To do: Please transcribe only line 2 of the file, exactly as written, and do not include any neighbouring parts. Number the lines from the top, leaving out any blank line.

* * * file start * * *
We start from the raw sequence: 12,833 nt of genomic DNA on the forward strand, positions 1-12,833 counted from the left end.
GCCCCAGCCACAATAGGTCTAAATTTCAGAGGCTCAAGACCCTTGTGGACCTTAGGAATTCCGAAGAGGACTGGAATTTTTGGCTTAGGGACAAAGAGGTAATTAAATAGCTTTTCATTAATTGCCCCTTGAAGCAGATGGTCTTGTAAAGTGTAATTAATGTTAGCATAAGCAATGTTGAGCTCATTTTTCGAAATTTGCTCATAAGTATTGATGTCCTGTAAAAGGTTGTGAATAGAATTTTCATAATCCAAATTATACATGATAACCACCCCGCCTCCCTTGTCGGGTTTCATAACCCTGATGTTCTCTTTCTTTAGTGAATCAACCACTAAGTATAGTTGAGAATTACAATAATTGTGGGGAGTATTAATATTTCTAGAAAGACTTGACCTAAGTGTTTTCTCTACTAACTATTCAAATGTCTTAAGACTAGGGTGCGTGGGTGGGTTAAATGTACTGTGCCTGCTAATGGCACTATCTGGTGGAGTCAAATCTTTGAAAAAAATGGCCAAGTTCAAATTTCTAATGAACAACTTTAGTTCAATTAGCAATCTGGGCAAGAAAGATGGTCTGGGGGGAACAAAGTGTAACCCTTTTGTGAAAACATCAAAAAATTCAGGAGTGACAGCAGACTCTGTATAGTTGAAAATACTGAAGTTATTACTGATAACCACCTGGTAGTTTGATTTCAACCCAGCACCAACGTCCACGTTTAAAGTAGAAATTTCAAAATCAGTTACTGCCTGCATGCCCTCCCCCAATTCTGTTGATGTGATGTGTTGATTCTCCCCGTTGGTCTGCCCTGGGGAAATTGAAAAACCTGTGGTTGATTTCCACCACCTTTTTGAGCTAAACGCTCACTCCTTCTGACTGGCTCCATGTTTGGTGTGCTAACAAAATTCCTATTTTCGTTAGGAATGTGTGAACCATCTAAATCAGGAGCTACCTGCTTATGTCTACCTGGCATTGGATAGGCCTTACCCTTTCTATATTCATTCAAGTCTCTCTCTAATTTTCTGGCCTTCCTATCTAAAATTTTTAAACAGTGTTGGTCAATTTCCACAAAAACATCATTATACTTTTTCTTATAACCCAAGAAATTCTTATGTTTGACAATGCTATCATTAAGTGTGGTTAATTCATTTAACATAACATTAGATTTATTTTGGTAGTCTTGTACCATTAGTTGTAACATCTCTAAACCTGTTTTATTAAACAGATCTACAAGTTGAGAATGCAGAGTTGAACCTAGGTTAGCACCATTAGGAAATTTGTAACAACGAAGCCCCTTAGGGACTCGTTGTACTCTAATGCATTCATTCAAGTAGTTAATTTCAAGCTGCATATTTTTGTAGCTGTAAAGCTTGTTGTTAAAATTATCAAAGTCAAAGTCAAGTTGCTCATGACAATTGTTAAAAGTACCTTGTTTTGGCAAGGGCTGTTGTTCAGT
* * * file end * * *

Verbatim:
GCCCCAGCCACAATAGGTCTAAATTTCAGAGGCTCAAGACCCTTGTGGACCTTAGGAATTCCGAAGAGGACTGGAATTTTTGGCTTAGGGACAAAGAGGTAATTAAATAGCTTTTCATTAATTGCCCCTTGAAGCAGATGGTCTTGTAAAGTGTAATTAATGTTAGCATAAGCAATGTTGAGCTCATTTTTCGAAATTTGCTCATAAGTATTGATGTCCTGTAAAAGGTTGTGAATAGAATTTTCATAATCCAAATTATACATGATAACCACCCCGCCTCCCTTGTCGGGTTTCATAACCCTGATGTTCTCTTTCTTTAGTGAATCAACCACTAAGTATAGTTGAGAATTACAATAATTGTGGGGAGTATTAATATTTCTAGAAAGACTTGACCTAAGTGTTTTCTCTACTAACTATTCAAATGTCTTAAGACTAGGGTGCGTGGGTGGGTTAAATGTACTGTGCCTGCTAATGGCACTATCTGGTGGAGTCAAATCTTTGAAAAAAATGGCCAAGTTCAAATTTCTAATGAACAACTTTAGTTCAATTAGCAATCTGGGCAAGAAAGATGGTCTGGGGGGAACAAAGTGTAACCCTTTTGTGAAAACATCAAAAAATTCAGGAGTGACAGCAGACTCTGTATAGTTGAAAATACTGAAGTTATTACTGATAACCACCTGGTAGTTTGATTTCAACCCAGCACCAACGTCCACGTTTAAAGTAGAAATTTCAAAATCAGTTACTGCCTGCATGCCCTCCCCCAATTCTGTTGATGTGATGTGTTGATTCTCCCCGTTGGTCTGCCCTGGGGAAATTGAAAAACCTGTGGTTGATTTCCACCACCTTTTTGAGCTAAACGCTCACTCCTTCTGACTGGCTCCATGTTTGGTGTGCTAACAAAATTCCTATTTTCGTTAGGAATGTGTGAACCATCTAAATCAGGAGCTACCTGCTTATGTCTACCTGGCATTGGATAGGCCTTACCCTTTCTATATTCATTCAAGTCTCTCTCTAATTTTCTGGCCTTCCTATCTAAAATTTTTAAACAGTGTTGGTCAATTTCCACAAAAACATCATTATACTTTTTCTTATAACCCAAGAAATTCTTATGTTTGACAATGCTATCATTAAGTGTGGTTAATTCATTTAACATAACATTAGATTTATTTTGGTAGTCTTGTACCATTAGTTGTAACATCTCTAAACCTGTTTTATTAAACAGATCTACAAGTTGAGAATGCAGAGTTGAACCTAGGTTAGCACCATTAGGAAATTTGTAACAACGAAGCCCCTTAGGGACTCGTTGTACTCTAATGCATTCATTCAAGTAGTTAATTTCAAGCTGCATATTTTTGTAGCTGTAAAGCTTGTTGTTAAAATTATCAAAGTCAAAGTCAAGTTGCTCATGACAATTGTTAAAAGTACCTTGTTTTGGCAAGGGCTGTTGTTCAGT